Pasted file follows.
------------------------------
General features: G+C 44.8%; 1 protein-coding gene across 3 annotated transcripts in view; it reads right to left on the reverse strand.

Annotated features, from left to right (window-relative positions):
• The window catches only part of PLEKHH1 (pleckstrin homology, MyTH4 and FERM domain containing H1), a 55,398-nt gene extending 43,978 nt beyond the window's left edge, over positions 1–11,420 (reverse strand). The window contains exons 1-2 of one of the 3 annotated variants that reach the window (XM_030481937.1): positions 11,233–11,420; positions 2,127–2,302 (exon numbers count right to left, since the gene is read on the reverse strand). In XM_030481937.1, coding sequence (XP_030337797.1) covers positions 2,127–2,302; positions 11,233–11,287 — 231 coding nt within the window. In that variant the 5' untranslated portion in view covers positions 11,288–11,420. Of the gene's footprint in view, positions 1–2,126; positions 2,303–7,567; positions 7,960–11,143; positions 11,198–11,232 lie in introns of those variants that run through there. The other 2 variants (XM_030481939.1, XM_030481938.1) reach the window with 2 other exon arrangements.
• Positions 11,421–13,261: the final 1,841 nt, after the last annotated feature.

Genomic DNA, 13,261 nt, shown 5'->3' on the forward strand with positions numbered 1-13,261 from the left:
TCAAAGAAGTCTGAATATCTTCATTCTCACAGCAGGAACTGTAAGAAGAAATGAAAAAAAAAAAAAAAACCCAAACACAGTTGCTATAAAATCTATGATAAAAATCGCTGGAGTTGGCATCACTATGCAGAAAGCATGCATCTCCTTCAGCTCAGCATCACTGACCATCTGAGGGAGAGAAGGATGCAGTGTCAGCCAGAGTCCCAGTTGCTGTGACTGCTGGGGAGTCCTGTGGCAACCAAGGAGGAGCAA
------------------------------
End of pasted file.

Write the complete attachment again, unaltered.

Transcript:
General features: G+C 44.8%; 1 protein-coding gene across 3 annotated transcripts in view; it reads right to left on the reverse strand.

Annotated features, from left to right (window-relative positions):
• The window catches only part of PLEKHH1 (pleckstrin homology, MyTH4 and FERM domain containing H1), a 55,398-nt gene extending 43,978 nt beyond the window's left edge, over positions 1–11,420 (reverse strand). The window contains exons 1-2 of one of the 3 annotated variants that reach the window (XM_030481937.1): positions 11,233–11,420; positions 2,127–2,302 (exon numbers count right to left, since the gene is read on the reverse strand). In XM_030481937.1, coding sequence (XP_030337797.1) covers positions 2,127–2,302; positions 11,233–11,287 — 231 coding nt within the window. In that variant the 5' untranslated portion in view covers positions 11,288–11,420. Of the gene's footprint in view, positions 1–2,126; positions 2,303–7,567; positions 7,960–11,143; positions 11,198–11,232 lie in introns of those variants that run through there. The other 2 variants (XM_030481939.1, XM_030481938.1) reach the window with 2 other exon arrangements.
• Positions 11,421–13,261: the final 1,841 nt, after the last annotated feature.

Genomic DNA, 13,261 nt, shown 5'->3' on the forward strand with positions numbered 1-13,261 from the left:
TCAAAGAAGTCTGAATATCTTCATTCTCACAGCAGGAACTGTAAGAAGAAATGAAAAAAAAAAAAAAAACCCAAACACAGTTGCTATAAAATCTATGATAAAAATCGCTGGAGTTGGCATCACTATGCAGAAAGCATGCATCTCCTTCAGCTCAGCATCACTGACCATCTGAGGGAGAGAAGGATGCAGTGTCAGCCAGAGTCCCAGTTGCTGTGACTGCTGGGGAGTCCTGTGGCAACCAAGGAGGAGCAA